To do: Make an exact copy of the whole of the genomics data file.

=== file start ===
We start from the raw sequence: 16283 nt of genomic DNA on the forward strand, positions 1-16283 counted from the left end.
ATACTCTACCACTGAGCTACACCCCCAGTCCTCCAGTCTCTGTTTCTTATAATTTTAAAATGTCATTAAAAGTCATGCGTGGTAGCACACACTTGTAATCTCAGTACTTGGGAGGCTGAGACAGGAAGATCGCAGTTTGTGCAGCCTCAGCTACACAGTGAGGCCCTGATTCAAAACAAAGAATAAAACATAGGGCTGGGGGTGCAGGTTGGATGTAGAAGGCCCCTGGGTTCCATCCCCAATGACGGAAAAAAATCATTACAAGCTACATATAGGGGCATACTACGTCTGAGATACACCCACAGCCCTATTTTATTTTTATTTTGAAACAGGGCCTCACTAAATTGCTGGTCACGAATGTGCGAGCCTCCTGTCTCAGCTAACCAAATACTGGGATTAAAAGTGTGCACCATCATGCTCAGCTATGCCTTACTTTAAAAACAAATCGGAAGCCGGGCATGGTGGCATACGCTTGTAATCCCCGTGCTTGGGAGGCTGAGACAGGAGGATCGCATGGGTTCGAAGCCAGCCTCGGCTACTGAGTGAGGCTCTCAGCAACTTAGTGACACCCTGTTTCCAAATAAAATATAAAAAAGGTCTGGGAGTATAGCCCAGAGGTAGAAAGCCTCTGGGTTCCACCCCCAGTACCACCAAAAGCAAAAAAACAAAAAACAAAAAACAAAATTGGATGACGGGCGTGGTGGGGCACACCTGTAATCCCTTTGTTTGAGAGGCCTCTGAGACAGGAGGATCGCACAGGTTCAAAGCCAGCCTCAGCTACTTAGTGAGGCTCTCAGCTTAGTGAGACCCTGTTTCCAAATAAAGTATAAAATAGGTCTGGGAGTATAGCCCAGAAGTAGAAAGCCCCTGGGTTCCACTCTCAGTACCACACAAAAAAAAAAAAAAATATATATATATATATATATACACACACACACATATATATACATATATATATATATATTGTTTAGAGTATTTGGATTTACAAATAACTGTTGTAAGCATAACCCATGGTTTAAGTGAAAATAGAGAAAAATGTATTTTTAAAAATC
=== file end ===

We start from the raw sequence: 16283 nt of genomic DNA on the forward strand, positions 1-16283 counted from the left end.
ATACTCTACCACTGAGCTACACCCCCAGTCCTCCAGTCTCTGTTTCTTATAATTTTAAAATGTCATTAAAAGTCATGCGTGGTAGCACACACTTGTAATCTCAGTACTTGGGAGGCTGAGACAGGAAGATCGCAGTTTGTGCAGCCTCAGCTACACAGTGAGGCCCTGATTCAAAACAAAGAATAAAACATAGGGCTGGGGGTGCAGGTTGGATGTAGAAGGCCCCTGGGTTCCATCCCCAATGACGGAAAAAAATCATTACAAGCTACATATAGGGGCATACTACGTCTGAGATACACCCACAGCCCTATTTTATTTTTATTTTGAAACAGGGCCTCACTAAATTGCTGGTCACGAATGTGCGAGCCTCCTGTCTCAGCTAACCAAATACTGGGATTAAAAGTGTGCACCATCATGCTCAGCTATGCCTTACTTTAAAAACAAATCGGAAGCCGGGCATGGTGGCATACGCTTGTAATCCCCGTGCTTGGGAGGCTGAGACAGGAGGATCGCATGGGTTCGAAGCCAGCCTCGGCTACTGAGTGAGGCTCTCAGCAACTTAGTGACACCCTGTTTCCAAATAAAATATAAAAAAGGTCTGGGAGTATAGCCCAGAGGTAGAAAGCCTCTGGGTTCCACCCCCAGTACCACCAAAAGCAAAAAAACAAAAAACAAAAAACAAAATTGGATGACGGGCGTGGTGGGGCACACCTGTAATCCCTTTGTTTGAGAGGCCTCTGAGACAGGAGGATCGCACAGGTTCAAAGCCAGCCTCAGCTACTTAGTGAGGCTCTCAGCTTAGTGAGACCCTGTTTCCAAATAAAGTATAAAATAGGTCTGGGAGTATAGCCCAGAAGTAGAAAGCCCCTGGGTTCCACTCTCAGTACCACACAAAAAAAAAAAAAAATATATATATATATATATATACACACACACACATATATATACATATATATATATATATTGTTTAGAGTATTTGGATTTACAAATAACTGTTGTAAGCATAACCCATGGTTTAAGTGAAAATAGAGAAAAATGTATTTTTAAAAATC